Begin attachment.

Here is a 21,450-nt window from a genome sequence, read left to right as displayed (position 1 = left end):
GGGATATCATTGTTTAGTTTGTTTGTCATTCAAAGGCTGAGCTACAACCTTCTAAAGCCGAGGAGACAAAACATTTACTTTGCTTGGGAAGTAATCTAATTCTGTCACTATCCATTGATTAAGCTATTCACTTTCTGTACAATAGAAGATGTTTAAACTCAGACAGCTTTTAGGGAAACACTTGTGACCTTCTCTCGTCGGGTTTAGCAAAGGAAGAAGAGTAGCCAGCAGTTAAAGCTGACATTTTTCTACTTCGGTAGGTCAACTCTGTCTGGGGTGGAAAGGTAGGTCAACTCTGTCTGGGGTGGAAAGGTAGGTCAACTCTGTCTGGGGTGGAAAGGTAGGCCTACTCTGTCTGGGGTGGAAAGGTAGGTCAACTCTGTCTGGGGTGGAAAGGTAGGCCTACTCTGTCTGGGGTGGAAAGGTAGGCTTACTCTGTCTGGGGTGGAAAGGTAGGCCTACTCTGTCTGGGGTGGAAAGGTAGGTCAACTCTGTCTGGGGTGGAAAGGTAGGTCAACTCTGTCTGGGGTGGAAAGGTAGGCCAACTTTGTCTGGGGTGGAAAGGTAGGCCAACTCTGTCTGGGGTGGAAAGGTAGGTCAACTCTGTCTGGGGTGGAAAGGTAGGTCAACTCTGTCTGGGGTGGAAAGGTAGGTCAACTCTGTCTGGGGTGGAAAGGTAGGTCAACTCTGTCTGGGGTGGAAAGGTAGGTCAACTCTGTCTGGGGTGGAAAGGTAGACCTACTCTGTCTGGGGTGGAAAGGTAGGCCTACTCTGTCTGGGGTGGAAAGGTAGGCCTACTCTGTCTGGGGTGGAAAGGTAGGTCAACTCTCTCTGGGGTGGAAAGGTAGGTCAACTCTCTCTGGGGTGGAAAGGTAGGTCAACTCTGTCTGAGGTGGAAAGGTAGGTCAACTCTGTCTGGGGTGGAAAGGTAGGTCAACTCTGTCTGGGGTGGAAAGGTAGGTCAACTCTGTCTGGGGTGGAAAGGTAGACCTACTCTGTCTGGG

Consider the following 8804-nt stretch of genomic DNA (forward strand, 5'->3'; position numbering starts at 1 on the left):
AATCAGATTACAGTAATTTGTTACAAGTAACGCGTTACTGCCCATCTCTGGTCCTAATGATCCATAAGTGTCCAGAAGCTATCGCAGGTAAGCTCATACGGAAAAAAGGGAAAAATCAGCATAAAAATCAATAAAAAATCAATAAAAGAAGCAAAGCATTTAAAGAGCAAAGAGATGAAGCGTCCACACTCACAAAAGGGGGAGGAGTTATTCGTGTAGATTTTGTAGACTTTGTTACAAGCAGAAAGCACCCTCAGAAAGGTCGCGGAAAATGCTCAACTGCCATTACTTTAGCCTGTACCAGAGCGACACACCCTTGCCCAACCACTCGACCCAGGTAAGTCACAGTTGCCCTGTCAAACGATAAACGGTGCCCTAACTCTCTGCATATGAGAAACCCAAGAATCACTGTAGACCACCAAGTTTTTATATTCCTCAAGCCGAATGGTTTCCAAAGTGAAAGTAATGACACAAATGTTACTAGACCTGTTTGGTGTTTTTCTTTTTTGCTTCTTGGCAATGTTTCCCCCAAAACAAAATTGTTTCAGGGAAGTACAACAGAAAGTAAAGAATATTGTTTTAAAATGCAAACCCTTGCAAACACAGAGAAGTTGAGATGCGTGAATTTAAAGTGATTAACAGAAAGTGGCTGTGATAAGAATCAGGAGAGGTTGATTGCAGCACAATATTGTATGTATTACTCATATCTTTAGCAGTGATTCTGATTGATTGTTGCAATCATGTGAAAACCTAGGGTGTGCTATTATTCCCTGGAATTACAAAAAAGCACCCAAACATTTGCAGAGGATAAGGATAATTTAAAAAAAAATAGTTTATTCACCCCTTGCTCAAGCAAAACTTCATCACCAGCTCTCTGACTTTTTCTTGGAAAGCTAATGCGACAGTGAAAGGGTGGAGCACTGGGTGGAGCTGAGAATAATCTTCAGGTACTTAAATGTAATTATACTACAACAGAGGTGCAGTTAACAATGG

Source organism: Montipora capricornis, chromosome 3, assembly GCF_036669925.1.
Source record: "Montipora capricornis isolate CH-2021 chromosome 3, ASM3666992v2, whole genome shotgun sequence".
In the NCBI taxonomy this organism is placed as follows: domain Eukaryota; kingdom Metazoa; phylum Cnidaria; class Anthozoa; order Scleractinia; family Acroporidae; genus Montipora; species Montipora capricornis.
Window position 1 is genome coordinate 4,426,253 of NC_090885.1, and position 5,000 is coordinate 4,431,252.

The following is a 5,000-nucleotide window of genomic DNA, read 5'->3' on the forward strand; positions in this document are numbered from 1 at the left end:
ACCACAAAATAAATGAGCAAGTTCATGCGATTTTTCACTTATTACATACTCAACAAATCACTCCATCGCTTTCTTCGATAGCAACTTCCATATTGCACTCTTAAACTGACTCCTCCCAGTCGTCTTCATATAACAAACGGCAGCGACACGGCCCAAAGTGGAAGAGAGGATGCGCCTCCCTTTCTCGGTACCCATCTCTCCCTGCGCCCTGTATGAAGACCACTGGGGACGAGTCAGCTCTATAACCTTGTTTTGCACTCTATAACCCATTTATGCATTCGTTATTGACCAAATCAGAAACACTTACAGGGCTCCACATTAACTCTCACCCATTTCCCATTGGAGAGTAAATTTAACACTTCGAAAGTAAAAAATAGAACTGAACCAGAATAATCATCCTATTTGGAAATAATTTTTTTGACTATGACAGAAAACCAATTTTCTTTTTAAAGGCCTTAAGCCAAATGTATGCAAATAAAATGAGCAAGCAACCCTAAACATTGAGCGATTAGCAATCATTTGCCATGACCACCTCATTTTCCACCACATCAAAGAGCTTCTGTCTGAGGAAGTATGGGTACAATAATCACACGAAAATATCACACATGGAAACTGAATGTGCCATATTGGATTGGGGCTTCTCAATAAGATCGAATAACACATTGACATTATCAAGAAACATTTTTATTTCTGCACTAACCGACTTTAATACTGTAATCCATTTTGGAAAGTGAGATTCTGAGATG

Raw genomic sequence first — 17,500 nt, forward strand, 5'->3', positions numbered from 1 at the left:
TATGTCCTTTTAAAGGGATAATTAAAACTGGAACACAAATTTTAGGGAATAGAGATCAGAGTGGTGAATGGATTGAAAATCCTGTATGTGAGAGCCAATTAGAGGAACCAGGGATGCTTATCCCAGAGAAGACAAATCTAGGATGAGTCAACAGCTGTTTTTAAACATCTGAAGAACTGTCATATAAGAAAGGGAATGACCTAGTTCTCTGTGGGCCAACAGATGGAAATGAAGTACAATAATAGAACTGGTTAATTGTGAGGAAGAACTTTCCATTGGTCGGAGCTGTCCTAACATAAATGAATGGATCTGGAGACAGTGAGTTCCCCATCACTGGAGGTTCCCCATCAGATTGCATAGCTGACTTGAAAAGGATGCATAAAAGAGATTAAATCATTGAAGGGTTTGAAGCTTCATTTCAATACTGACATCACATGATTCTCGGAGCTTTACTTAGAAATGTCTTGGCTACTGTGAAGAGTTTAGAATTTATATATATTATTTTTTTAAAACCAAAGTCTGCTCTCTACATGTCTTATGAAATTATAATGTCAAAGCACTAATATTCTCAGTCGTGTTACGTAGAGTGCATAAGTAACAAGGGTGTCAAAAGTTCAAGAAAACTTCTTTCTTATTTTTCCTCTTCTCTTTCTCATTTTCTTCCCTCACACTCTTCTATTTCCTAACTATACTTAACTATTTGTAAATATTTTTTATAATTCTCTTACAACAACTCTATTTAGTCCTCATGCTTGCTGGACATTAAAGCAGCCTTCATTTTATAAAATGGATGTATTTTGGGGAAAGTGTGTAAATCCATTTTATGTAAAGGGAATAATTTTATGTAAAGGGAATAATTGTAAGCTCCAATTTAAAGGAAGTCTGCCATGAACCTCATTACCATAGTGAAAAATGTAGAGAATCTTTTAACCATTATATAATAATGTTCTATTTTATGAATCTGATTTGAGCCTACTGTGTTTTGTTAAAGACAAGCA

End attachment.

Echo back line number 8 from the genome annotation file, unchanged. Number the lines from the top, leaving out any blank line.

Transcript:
Window position 1 is genome coordinate 4,426,253 of NC_090885.1, and position 5,000 is coordinate 4,431,252.